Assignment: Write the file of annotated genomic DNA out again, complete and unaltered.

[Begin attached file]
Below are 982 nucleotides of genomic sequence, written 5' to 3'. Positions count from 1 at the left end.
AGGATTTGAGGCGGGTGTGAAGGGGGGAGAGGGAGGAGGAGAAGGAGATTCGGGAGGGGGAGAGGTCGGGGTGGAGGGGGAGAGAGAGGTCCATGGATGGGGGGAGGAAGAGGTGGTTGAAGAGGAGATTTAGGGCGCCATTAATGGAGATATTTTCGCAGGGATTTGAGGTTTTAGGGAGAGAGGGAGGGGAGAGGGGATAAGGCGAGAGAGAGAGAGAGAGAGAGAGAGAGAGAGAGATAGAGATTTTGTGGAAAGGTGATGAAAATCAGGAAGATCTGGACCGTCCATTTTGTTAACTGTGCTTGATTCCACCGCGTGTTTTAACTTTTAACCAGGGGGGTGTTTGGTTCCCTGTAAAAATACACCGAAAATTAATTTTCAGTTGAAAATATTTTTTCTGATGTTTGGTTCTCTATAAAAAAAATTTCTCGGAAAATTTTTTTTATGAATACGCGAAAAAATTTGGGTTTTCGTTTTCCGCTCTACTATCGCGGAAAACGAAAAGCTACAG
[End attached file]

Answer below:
Below are 982 nucleotides of genomic sequence, written 5' to 3'. Positions count from 1 at the left end.
AGGATTTGAGGCGGGTGTGAAGGGGGGAGAGGGAGGAGGAGAAGGAGATTCGGGAGGGGGAGAGGTCGGGGTGGAGGGGGAGAGAGAGGTCCATGGATGGGGGGAGGAAGAGGTGGTTGAAGAGGAGATTTAGGGCGCCATTAATGGAGATATTTTCGCAGGGATTTGAGGTTTTAGGGAGAGAGGGAGGGGAGAGGGGATAAGGCGAGAGAGAGAGAGAGAGAGAGAGAGAGAGAGAGATAGAGATTTTGTGGAAAGGTGATGAAAATCAGGAAGATCTGGACCGTCCATTTTGTTAACTGTGCTTGATTCCACCGCGTGTTTTAACTTTTAACCAGGGGGGTGTTTGGTTCCCTGTAAAAATACACCGAAAATTAATTTTCAGTTGAAAATATTTTTTCTGATGTTTGGTTCTCTATAAAAAAAATTTCTCGGAAAATTTTTTTTATGAATACGCGAAAAAATTTGGGTTTTCGTTTTCCGCTCTACTATCGCGGAAAACGAAAAGCTACAG